The FDA expresses opposition to smoking marijuana for medical purposes: “There is currently sound evidence that smoked marijuana is harmful ... No animal or human data supported the safety or efficacy of marijuana for general medical use.”
The General Assembly of the Presbyterian Church reveals its support for medical marijuana. “This resolution declares support for the medicinal use of cannabis sativa (also known as marijuana),” reads the recommendation, ”and directs the Presbyterian Church (U.S.A.) to actively urge the Federal government to amend and adopt such laws as will allow the benefits of marijuana treatment for such diseases as cancer, AIDS, and muscular dystrophy.”
Studies conducted under the FDA’s Compassionate Investigational New Drug program show that clinical cannabis improves quality of life.
Colorado passes Amendment 20 and becomes the sixth state to legalize medical marijuana. “Qualifying medical conditions include cancer, glaucoma, AIDS/HIV, some neurological and movement disorders such as multiple sclerosis, and any other medical condition approved by the state,” reads the ballot text.
Alaska, Oregon and Washington legalize medical marijuana. Sixty-nine percent of Washington D.C. voters pass Initiative 59, a similar measure, but its implementation is blocked by Congress until December 2009.
Former presidents Gerald Ford, Jimmy Carter and Bush release collaborative statement urging citizens to vote against state medical marijuana initiatives.
California becomes the first state to fully legalize medical marijuana, after 55.6 percent of voters OK Proposition 215.
Department of Health and Human Services terminates the Compassionate Use program.
The Anti-Drug Abuse Act of 1988 is passed, establishing the Office of National Drug Control Policy. President George H.W. Bush appoints William Bennett as its first director.
President Ronald Reagan signs the Anti-Drug Abuse Act of 1986, which increases mandatory sentences for those who sell or possess marijuana and other substances, and appropriates $1.7 billion for the effort.
The Food and Drug Administration approves Marinol, a medication for nausea and loss of appetite, made from individual cannabinoids in marijuana.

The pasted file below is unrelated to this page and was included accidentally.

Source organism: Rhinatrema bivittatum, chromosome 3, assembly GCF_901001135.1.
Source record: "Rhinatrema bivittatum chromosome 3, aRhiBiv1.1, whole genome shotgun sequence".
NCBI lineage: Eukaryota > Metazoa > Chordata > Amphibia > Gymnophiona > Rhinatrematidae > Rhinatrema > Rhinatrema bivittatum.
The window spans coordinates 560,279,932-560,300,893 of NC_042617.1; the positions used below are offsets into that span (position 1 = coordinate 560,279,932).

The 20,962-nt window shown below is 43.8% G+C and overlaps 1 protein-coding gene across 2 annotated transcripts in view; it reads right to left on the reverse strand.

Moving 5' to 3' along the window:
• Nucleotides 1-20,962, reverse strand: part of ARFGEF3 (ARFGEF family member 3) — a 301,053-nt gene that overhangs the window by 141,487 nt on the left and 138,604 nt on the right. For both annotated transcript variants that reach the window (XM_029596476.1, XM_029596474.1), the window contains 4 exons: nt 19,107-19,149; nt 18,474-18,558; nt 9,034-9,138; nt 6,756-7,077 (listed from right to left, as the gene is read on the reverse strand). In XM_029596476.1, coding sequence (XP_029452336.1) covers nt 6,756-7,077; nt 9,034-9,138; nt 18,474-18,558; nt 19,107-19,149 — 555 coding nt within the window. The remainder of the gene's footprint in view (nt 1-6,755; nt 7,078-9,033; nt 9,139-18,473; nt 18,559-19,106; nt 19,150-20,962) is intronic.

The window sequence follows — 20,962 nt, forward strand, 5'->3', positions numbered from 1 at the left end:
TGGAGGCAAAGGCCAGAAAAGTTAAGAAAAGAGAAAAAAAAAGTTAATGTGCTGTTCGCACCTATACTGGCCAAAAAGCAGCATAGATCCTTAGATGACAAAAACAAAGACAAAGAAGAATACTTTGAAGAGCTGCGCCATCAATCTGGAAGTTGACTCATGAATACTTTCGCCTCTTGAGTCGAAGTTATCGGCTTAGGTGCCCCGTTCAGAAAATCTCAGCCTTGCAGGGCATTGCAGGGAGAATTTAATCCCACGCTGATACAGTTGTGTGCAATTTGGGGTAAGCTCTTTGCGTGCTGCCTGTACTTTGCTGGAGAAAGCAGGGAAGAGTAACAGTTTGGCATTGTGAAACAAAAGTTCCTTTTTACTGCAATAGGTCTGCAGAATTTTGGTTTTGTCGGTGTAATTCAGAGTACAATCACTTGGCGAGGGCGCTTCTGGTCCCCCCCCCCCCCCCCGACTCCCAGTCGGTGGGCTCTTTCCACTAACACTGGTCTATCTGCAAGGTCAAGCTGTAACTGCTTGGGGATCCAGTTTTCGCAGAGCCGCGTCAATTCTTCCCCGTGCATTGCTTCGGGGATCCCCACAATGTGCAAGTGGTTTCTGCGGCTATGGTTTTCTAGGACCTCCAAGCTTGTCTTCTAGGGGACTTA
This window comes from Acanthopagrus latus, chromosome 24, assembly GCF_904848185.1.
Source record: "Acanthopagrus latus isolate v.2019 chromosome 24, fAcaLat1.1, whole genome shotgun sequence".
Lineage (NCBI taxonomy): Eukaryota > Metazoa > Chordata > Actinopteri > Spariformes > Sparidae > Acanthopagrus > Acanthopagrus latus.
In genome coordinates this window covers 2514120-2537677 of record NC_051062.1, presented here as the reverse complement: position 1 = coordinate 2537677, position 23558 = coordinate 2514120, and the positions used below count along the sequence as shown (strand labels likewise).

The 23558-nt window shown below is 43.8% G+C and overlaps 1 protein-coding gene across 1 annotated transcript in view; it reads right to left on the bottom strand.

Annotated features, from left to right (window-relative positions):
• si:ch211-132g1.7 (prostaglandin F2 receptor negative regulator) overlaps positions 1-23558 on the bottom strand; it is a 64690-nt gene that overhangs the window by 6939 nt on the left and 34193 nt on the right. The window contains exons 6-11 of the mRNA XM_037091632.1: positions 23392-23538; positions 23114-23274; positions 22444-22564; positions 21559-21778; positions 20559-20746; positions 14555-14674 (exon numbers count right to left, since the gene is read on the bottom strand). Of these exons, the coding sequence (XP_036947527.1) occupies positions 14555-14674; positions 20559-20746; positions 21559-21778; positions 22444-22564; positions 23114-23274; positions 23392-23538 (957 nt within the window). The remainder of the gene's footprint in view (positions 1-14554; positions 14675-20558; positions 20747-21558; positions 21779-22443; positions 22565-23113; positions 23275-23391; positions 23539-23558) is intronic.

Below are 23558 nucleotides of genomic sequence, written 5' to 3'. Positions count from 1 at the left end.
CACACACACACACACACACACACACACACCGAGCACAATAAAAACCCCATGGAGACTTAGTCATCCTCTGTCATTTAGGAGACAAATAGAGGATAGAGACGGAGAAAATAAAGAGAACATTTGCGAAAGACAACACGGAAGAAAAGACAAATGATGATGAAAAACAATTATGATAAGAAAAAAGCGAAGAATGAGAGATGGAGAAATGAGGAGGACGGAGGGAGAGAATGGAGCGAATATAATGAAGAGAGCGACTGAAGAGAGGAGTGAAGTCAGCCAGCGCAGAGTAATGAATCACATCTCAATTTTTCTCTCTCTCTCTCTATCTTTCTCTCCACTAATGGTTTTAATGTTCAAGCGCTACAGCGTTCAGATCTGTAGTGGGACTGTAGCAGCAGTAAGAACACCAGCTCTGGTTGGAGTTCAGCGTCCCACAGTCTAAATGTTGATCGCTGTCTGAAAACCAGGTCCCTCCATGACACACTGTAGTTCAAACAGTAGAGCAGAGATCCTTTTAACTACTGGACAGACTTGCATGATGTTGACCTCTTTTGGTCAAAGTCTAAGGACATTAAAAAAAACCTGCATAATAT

First Lady Nancy Reagan begins her “Just Say No” anti-drug campaign. As PBS’ Frontline puts it, “The movement focuses on white, middle class children and is funded by corporate and private donations.”
Section 280E of the federal tax code bans tax deductions on “trafficking controlled substances.” It is still active today, despite conflicts with 19 states (including the District of Columbia) that have legalized medical marijuana.
The National Institute on Drug Abuse (NIDA) administers marijuana to seven patients under the “Compassionate Use” program.
In Washington D.C., Robert Randall, who has glaucoma and eventually dies of AIDS, becomes the first patient to legally use medical marijuana.
President Richard Nixon denies requests for legalization from Raymond Shafer, chairman of the National Commission on Marijuana and Drug Abuse. “I can see no social or moral justification whatsoever for legalizing marijuana,” says Nixon. That same year, the president calls drug abuse “public enemy number one in the United States” and establishes the Special Action Office of Drug Abuse Prevention.
NORML is founded in the effort to end marijuana prohibition.
Congress passes the Controlled Substances Act, establishing the “schedule” classification of drugs and categorizing marijuana as Schedule I: highest abuse potential and no accepted medicinal use.
The University of Mississippi becomes the official grower of marijuana for government research.
Summer of love. The United Press International reports: “Illicit marijuana traffic in the United States has more than doubled in the past two years, spreading at an alarming rate among middle-class college students ...”
photo credit: Fred W. McDarrah
Congress passes the Narcotics Control Act, which increases minimum sentences and fines.
Louisiana Congressman Thomas Boggs sponsors the Boggs Act, an early foray into mandatory sentencing. First-time offenders risk two to five years in prison and a $2,000 fine, roughly $18,000 in today’s dollars.